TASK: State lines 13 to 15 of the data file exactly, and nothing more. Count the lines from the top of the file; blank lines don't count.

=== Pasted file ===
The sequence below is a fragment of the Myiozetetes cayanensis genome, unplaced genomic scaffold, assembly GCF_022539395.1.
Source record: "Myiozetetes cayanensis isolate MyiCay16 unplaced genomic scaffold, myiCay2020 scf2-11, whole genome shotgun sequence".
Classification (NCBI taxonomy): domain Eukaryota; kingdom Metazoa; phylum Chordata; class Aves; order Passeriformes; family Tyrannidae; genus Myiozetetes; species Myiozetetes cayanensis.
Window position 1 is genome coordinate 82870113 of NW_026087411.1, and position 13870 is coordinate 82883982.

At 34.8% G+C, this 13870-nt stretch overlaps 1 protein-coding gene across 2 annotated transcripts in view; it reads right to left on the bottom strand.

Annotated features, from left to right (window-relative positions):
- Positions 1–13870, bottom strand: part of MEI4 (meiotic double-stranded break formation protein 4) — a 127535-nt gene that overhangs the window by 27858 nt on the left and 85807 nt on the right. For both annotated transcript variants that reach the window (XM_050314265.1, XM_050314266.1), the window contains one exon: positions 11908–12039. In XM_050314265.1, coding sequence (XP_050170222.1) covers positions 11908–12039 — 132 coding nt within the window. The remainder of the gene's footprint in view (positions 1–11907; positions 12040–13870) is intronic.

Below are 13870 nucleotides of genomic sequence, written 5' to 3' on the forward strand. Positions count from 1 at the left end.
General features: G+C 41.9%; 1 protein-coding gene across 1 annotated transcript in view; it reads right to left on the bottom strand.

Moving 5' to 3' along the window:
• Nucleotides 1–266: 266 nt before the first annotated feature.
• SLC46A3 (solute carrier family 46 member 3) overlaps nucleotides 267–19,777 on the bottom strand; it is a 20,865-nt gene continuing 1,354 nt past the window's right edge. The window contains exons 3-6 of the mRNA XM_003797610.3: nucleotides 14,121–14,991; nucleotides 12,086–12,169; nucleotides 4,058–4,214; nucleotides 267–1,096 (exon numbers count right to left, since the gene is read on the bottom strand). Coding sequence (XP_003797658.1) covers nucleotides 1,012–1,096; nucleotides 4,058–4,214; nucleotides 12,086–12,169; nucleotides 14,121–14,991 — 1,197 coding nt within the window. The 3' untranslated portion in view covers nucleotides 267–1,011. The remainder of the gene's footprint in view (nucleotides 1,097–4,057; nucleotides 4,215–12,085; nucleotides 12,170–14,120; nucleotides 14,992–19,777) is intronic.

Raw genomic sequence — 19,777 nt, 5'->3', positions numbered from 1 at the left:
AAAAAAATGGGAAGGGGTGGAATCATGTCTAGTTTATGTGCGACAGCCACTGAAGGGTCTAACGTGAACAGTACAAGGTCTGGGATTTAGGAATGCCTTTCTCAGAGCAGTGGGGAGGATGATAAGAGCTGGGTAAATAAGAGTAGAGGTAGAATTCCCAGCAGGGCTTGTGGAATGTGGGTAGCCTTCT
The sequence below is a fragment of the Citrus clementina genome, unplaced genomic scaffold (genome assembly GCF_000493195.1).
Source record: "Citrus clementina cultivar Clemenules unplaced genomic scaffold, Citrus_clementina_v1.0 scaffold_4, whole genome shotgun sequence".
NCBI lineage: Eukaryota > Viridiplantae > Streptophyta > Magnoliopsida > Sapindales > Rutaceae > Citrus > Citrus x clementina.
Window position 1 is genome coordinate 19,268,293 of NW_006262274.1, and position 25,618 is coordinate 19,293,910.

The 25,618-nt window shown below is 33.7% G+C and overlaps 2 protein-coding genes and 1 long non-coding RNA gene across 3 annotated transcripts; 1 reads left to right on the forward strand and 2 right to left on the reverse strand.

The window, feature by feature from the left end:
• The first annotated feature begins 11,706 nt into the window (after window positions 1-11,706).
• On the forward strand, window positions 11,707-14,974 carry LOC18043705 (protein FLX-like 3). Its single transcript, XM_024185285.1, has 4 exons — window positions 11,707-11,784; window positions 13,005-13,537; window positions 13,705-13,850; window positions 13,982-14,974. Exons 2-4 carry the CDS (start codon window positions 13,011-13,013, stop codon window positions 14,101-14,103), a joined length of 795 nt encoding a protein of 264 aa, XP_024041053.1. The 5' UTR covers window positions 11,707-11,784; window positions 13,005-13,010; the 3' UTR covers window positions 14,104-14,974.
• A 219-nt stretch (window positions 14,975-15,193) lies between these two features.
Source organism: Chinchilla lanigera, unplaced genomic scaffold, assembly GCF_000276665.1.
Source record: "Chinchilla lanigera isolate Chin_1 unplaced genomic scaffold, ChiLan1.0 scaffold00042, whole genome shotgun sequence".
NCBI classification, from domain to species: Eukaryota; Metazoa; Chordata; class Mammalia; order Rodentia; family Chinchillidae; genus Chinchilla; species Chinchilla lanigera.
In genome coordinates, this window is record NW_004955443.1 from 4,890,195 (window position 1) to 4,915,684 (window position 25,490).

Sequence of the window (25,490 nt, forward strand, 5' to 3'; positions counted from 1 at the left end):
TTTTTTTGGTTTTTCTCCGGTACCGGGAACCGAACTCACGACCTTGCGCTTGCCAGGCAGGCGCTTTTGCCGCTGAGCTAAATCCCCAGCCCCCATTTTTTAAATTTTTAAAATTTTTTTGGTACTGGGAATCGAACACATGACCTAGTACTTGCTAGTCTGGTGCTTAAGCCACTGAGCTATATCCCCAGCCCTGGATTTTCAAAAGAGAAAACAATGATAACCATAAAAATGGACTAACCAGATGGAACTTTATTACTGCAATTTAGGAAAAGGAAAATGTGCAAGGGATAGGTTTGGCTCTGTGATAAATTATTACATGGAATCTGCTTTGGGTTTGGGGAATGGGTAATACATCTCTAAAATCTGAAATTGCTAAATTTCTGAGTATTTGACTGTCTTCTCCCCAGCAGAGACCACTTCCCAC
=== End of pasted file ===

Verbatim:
Raw genomic sequence — 19,777 nt, 5'->3', positions numbered from 1 at the left:
AAAAAAATGGGAAGGGGTGGAATCATGTCTAGTTTATGTGCGACAGCCACTGAAGGGTCTAACGTGAACAGTACAAGGTCTGGGATTTAGGAATGCCTTTCTCAGAGCAGTGGGGAGGATGATAAGAGCTGGGTAAATAAGAGTAGAGGTAGAATTCCCAGCAGGGCTTGTGGAATGTGGGTAGCCTTCT
The sequence below is a fragment of the Citrus clementina genome, unplaced genomic scaffold (genome assembly GCF_000493195.1).